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Recognized on Historical Timeline, 93-year-old Former Nurse Visits Aultman Orrville

by User Not Found | May 08, 2013
Last month, Aultman Orrville Hospital had a special visitor at its annual community event. 93-year-old Arlene Knight came to the hospital event with her niece and nephew, Donna and Ric Snyder, to view the newly displayed historical timeline. The timeline illustrates the story of George T. Dunlap, his donation that led to the opening of the hospital in 1951, and the subsequent years serving as the community hospital of Orrville and Eastern Wayne County.

Spanning an entire hallway filled with photographs and milestones, the timeline also honors many people who served as leaders and health care providers at the hospital. Knight was one of the first registered nurses to work at the former Dunlap Memorial Hospital. She also holds space on the timeline, featured in a photo from her nursing days. And more than 60 years after her first day on the job, Knight came back to read through the memories and see herself as a local celebrity. 

Born in 1920, Knight’s family moved to Orrville when she was a toddler. She attended nursing school at Massillon City Hospital School of Nursing and became an army nurse after graduation in 1943. In the army, Knight spent time in England, but eventually moved back to Wayne County. After working two months at Wooster Community Hospital, Dunlap Memorial opened and Knight made the decision to work in her hometown. Knight recalls all of the responsibility she had as a nurse a Dunlap Memorial – not the typical job duties nurses have today.

“I helped set up the hospital – from scrubbing the floors and cleaning hospital units to working in a different department every day,” Knight said. “I worked in the ER, pharmacy, birthing unit and surgery.”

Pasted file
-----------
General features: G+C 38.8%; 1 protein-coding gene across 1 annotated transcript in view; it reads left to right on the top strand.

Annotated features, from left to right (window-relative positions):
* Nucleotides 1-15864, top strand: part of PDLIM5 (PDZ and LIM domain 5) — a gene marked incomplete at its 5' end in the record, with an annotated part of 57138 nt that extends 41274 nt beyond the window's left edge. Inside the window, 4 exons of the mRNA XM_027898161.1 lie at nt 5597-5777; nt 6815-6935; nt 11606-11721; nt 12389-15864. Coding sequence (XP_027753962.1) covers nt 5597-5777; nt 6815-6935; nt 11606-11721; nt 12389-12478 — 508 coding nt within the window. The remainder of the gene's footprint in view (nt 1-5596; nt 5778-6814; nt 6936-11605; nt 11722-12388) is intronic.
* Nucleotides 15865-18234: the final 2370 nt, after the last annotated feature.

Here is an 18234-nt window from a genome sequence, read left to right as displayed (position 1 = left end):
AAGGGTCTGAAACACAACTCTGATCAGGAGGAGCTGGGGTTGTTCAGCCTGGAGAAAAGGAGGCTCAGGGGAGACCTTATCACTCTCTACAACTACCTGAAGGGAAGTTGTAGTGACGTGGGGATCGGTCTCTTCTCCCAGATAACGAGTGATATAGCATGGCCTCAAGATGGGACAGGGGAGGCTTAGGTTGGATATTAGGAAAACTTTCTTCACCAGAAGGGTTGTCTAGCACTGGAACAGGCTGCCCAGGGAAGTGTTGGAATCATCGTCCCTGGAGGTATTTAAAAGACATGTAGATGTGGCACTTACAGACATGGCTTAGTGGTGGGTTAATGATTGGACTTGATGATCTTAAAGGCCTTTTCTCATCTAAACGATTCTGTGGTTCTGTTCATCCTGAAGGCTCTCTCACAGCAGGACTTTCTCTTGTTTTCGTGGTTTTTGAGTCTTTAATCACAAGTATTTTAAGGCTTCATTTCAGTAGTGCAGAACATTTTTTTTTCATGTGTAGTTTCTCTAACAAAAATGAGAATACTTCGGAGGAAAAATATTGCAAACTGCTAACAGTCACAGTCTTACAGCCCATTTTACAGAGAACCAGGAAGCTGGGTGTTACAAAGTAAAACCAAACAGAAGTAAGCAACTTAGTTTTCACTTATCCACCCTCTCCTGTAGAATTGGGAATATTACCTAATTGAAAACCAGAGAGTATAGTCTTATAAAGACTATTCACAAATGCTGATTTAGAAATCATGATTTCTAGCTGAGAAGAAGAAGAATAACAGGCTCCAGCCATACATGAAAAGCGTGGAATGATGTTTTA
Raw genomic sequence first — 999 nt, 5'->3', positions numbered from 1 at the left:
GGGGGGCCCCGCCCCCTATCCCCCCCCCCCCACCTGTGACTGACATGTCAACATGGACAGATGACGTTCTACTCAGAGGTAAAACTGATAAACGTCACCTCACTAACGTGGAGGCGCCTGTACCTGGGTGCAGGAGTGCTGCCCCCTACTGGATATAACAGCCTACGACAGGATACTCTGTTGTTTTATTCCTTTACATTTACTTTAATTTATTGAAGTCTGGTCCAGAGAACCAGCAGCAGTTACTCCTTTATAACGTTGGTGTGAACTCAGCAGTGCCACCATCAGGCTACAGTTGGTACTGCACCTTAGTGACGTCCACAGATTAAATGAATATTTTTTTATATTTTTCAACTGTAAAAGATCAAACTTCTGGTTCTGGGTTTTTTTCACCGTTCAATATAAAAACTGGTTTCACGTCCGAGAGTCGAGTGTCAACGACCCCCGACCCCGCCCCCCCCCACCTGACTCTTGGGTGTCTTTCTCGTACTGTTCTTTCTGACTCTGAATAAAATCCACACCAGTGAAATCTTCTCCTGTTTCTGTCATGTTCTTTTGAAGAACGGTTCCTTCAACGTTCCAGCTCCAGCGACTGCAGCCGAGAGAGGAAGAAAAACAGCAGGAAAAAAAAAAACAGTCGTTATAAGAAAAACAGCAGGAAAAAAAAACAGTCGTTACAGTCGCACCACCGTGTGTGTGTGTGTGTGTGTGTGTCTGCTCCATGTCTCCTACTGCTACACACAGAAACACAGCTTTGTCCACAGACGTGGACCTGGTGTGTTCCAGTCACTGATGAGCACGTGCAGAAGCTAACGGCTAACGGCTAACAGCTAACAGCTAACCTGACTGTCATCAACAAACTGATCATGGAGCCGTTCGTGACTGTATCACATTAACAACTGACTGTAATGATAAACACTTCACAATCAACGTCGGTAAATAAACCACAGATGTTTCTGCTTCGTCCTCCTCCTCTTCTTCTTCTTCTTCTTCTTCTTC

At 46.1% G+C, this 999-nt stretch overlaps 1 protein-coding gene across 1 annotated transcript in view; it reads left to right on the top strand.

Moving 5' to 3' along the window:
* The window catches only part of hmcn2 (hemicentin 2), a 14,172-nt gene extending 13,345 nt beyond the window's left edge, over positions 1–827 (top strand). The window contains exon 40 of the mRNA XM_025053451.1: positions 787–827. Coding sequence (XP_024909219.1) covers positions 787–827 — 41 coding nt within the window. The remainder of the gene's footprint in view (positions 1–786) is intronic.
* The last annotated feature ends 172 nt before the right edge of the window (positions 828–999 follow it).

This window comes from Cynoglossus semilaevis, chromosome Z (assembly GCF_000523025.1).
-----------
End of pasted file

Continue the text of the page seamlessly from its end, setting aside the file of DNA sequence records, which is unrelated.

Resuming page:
Knight told stories about her early days at Dunlap Memorial. She walked to work every day, and she helped deliver the first baby at Dunlap Memorial. According to Knight, there were more than 200 babies born the first year.

“I remember birthing units having those glass windows to see into the nursery,” she said. “You never see that anymore; things are a lot different than they used to be.”

Although health care has evolved and greatly changed, Knight spoke of concepts that are very important in health care today. She also recalled the leadership and skills of Dolores Pebley, who was the first hospital administrator, and Dr. Edwin Feltes, who was the first surgeon at Dunlap. Both are recognized and pictured on the timeline.

“The nursing care here was always really good because we worked as a team,” she stated. “Dolores Pebley was a great leader and a very good nurse; we followed her lead on how to best care for patients.”

Along with her family members, Knight carefully browsed through the entire timeline. She enjoyed looking at the photos and reading through the historical facts. Through the timeline history, the hospital took a new name, implemented new services, constructed new floors, and developed a new generation of nurses and health care providers. And Knight had some words of wisdom when asked the advice she would give health care providers today.

“Treat patients as people,” she said. “Patients are more than a number – they need to be treated physically, mentally and spiritually.”

That’s timeless advice from a local celebrity.

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